FLICKR, CART-WHEELSMicrobes like Bifidobacterium and lactic acid bacteria that reside in the human gut “feast on chocolate,” said Louisiana State University’s Maria Moore, an undergraduate student who assisted on a research that examined the effects of dark chocolate on gut bacteria, in a statement released at the American Chemical Society’s annual meeting being held in Dallas, Texas, this week. “When you eat dark chocolate, [these bacteria] grow and ferment it, producing compounds that are anti-inflammatory,” Moore added.
In in vitro experiments meant to model the human digestive tract, LSU food scientist John Finley’s team tested three cocoa powders, subjecting the substances to anaerobic fermentation using human fecal bacteria. The researchers found that, within the mock gut, the cocoa’s fiber content “is fermented and the large polyphenolic polymers are metabolized to smaller molecules, which are more easily absorbed,” Finley said in the statement. They also found that the smaller molecules “exhibit anti-inflammatory activity.” And gut microbes could help reduce a person’s feeling of hunger after having digested cocoa. “The microbes break down the fiber into short fatty chain acids, which get absorbed and can have an effect on satiety,” Finley told NPR’s The Salt blog.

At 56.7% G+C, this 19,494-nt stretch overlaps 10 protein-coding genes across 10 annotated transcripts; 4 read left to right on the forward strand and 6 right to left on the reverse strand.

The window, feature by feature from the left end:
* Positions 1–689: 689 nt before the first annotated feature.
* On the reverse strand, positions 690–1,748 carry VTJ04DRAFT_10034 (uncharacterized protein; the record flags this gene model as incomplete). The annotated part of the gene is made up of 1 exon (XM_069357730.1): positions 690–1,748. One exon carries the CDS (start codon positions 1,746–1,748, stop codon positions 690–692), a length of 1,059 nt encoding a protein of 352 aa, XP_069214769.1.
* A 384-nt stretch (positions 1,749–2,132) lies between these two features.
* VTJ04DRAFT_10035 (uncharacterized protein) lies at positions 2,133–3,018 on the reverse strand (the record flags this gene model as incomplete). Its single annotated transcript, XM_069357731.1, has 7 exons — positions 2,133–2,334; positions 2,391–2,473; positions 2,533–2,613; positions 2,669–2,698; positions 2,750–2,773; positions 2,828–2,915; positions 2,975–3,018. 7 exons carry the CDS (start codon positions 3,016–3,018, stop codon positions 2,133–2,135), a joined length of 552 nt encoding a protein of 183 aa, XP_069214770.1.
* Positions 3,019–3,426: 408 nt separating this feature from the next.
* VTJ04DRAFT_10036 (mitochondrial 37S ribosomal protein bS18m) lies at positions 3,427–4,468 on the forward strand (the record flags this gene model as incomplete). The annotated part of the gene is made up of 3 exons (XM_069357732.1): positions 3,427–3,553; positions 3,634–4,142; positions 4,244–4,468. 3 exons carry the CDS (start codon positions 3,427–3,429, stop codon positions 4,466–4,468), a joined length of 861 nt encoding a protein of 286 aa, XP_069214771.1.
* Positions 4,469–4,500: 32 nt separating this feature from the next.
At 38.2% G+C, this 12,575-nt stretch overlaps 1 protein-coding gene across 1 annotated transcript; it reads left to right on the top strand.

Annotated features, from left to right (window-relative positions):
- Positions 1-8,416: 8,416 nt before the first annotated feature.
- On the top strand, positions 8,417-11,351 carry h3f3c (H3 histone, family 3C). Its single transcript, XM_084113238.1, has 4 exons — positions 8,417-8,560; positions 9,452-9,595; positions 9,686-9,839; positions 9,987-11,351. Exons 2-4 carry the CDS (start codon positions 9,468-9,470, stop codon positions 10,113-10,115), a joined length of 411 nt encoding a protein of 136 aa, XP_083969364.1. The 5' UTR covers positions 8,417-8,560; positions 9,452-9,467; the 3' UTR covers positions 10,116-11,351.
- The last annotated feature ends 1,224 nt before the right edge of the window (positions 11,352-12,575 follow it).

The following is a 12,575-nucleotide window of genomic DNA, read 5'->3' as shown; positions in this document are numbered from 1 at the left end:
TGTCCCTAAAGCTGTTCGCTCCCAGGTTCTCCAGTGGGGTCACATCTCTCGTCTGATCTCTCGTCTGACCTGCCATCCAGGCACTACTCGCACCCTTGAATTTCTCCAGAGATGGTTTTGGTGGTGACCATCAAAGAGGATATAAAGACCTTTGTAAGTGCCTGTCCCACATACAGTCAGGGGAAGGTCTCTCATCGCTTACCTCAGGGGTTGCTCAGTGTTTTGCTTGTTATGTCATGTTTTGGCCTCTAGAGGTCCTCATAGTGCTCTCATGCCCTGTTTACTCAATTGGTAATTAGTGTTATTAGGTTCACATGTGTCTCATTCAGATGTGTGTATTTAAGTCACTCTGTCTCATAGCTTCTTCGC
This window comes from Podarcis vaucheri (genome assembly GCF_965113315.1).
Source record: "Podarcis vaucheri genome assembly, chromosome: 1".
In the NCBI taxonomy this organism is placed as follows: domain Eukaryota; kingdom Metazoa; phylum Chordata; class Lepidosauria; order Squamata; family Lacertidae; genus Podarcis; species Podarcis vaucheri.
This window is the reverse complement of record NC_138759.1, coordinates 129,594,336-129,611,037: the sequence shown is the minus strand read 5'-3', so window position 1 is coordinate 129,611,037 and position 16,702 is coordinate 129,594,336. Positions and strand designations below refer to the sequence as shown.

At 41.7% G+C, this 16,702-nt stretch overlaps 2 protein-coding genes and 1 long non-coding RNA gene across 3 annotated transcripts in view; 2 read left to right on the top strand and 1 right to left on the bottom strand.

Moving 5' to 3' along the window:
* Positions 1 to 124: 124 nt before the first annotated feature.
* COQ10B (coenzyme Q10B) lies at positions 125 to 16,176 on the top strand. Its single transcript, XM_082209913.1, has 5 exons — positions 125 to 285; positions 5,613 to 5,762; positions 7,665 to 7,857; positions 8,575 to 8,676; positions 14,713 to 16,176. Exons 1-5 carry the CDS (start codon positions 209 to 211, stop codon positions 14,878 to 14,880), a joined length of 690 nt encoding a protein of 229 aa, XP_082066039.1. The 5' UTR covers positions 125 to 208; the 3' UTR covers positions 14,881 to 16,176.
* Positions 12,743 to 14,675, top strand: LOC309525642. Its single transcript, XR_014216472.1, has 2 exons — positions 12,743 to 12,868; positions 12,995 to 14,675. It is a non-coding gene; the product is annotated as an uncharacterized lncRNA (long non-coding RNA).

The researchers have yet to confirm their results in vivo and cautioned that the apparent benefits of consuming cocoa powder don’t extend to gobbling dark chocolate bars from the corner store. “Our results don’t translate to a Hershey bar,” Finley told NPR. The British Heart Foundation’s Christopher Allen told BBC News that even though heart-healthy compounds like flavanols are found in dark chocolate, these molecules “are often destroyed by processing, and by the time a chocolate bar lands on the supermarket shelf it will also contain added extras such as sugar and fat.”